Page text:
Vulgarians at the Gate

Turn on your television set any night of the week, and you'll see entertainment that would have delighted the most bloodthirsty citizen of ancient Rome. Channel-surfing one night, I saw a program featuring a screaming woman being mauled by a polar bear at a zoo. On another channel, a police officer was attacked by an irate driver and beaten unconscious while the man's children begged him to stop. Welcome to the world of "shockumentary" television, a new breed of programming that turns real-life tragedy into entertainment. Shudder at these other examples. One recent reality-based program featured a 911 call made by hysterical children whose father had just shot their mother—five times. A program called "Caught on Camera" features a cornucopia of explosive plane crashes and car accidents. "Shockumentaries" are so popular that during ratings weeks, networks pull their regular shows to provide extra helpings of real-life blood and gore. But Christians ought to hit the mute button long enough to ask themselves what impact these shockumentaries are having on us. The early church faced something very similar: They took a strong stand against the bloody gladiator games. In the second century, the Bishop Tertullian criticized Christians who enjoyed these spectacles, and warned that their own degradation would result from nourishing a "passion for murderous pleasure." A story from Augustine's Confessions helps us understand why. Augustine had a friend named Alypius, who was disgusted by the brutality of the gladiatorial games: He vowed to avoid them. But one day Alypius met some friends who persuaded him to join them at the arena. Augustine writes that the arena "was seething with the lust for cruelty. Alypius shut his eyes tightly, determined to have nothing to do with these atrocities. If only he had shut his ears as well! For an incident in the fight drew a great roar from the crowd." Alypius could not contain his curiosity. He opened his eyes, and, Augustine says, "his soul was stabbed with a wound more deadly than any which the gladiator had received in his body." Alypius reveled in the gore, drunk with bloodlust. He was hooked, and would return to the arena again and again. The Roman playwright Seneca warned that when we make sport of maiming and killing human beings, we render ourselves less humane. We destroy the respectful kindness, the humanitas, characteristic of the virtuous person. Modern research bears him out. Criminologist James Q. Wilson describes studies that link violent television with real-life copycat crimes. There's a lesson here for modern-day Christians. Those of us who would never dream of watching a trashy film think nothing of sitting down to an evening of real-life murder and mayhem. We have to understand that programs that turn human suffering into entertainment coarsen us, making us less sensitive to the pain of others. So, the next time we're channel surfing, we ought to surf right past those programs that show people being shot and smashed up in car wrecks. And let's make sure we warn our kids why they should avoid these forms of "entertainment." Programs that destroy our humanitas—our compassion towards those for whom Christ died.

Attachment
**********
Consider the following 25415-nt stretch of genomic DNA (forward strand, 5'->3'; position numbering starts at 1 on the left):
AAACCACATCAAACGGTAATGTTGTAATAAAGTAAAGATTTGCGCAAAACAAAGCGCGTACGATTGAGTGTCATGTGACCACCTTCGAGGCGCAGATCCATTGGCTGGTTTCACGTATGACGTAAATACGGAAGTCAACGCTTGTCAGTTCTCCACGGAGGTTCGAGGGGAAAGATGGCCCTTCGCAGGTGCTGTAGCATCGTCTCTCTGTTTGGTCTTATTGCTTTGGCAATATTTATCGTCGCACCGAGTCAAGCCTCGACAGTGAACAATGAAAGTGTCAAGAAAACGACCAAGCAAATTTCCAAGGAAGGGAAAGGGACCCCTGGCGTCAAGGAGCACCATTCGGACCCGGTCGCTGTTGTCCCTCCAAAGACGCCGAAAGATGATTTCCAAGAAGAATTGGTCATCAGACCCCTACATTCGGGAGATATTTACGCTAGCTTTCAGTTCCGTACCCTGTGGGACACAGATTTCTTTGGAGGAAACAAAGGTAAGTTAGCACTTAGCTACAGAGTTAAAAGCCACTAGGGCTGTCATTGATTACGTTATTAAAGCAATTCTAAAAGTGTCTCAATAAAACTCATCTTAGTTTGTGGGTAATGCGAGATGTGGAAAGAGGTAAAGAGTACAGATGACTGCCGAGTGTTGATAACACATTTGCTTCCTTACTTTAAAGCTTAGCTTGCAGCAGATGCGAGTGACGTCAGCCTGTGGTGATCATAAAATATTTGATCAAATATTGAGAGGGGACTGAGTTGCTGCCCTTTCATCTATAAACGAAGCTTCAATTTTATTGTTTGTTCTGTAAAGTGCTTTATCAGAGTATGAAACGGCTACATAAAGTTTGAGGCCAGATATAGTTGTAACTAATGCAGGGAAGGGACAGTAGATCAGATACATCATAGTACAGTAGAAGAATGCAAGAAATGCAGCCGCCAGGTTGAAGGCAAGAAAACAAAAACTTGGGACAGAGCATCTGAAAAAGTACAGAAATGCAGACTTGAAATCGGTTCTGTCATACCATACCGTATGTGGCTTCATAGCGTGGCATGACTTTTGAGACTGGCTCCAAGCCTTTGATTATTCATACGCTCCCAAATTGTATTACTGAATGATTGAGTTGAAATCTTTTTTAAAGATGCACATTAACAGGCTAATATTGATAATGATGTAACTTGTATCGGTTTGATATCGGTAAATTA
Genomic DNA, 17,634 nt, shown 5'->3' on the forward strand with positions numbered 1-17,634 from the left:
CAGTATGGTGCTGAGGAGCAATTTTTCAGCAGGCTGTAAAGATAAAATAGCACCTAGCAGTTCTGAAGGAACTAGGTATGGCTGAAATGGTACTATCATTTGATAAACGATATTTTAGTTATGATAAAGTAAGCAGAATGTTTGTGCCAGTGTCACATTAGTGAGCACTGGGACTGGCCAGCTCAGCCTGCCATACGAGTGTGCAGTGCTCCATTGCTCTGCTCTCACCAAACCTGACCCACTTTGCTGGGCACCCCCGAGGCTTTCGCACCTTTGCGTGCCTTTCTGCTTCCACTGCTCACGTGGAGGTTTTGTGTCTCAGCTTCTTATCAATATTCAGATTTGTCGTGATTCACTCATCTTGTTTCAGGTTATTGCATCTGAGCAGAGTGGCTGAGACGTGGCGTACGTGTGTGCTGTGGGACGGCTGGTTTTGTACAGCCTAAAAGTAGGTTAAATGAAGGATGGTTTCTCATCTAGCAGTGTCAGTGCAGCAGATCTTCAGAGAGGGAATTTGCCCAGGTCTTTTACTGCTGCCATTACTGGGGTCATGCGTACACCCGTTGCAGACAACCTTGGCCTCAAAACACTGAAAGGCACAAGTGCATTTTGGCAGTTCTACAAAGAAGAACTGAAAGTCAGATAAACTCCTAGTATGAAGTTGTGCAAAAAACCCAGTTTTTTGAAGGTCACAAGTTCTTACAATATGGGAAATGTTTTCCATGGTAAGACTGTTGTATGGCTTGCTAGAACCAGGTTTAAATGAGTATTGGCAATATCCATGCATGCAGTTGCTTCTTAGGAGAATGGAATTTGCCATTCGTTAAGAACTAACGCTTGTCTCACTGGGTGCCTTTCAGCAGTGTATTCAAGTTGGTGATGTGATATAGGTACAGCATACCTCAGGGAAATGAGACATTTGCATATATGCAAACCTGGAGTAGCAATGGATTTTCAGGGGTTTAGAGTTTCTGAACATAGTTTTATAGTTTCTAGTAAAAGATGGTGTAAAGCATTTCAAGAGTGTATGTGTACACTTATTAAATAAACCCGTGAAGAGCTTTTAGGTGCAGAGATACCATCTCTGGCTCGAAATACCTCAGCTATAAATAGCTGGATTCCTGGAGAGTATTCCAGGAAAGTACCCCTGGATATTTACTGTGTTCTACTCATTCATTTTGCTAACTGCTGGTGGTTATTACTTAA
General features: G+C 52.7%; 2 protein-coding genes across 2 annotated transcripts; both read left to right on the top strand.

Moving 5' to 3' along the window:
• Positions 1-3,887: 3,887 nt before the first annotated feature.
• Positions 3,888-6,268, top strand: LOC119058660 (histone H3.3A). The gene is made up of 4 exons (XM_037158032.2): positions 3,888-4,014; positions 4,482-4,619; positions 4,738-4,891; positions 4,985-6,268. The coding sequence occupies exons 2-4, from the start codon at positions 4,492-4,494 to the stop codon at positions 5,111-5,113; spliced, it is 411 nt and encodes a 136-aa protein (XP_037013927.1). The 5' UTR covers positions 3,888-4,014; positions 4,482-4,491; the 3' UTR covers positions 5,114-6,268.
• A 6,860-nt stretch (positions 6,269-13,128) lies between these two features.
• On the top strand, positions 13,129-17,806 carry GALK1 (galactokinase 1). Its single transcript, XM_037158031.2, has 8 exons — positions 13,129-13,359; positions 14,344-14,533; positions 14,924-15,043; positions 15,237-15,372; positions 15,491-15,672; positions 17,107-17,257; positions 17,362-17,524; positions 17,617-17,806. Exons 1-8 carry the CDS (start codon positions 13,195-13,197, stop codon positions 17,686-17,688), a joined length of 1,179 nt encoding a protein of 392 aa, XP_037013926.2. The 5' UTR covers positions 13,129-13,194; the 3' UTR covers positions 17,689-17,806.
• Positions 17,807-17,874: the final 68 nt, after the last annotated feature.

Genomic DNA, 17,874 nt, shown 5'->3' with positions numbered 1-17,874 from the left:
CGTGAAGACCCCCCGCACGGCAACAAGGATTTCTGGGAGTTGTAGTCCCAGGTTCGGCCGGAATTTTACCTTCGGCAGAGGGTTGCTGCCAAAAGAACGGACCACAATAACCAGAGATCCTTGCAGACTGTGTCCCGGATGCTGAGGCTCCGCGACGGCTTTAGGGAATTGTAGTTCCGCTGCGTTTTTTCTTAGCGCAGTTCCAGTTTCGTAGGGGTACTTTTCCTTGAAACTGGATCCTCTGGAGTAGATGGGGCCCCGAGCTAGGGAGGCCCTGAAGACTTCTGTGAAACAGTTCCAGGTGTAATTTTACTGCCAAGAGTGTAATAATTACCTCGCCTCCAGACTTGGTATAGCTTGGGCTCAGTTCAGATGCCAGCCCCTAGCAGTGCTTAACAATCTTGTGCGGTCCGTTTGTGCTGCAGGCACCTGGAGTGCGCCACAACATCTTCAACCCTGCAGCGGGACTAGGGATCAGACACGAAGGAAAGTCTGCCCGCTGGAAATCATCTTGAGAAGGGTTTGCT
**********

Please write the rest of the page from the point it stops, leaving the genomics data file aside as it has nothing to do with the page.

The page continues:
Chuck Colson


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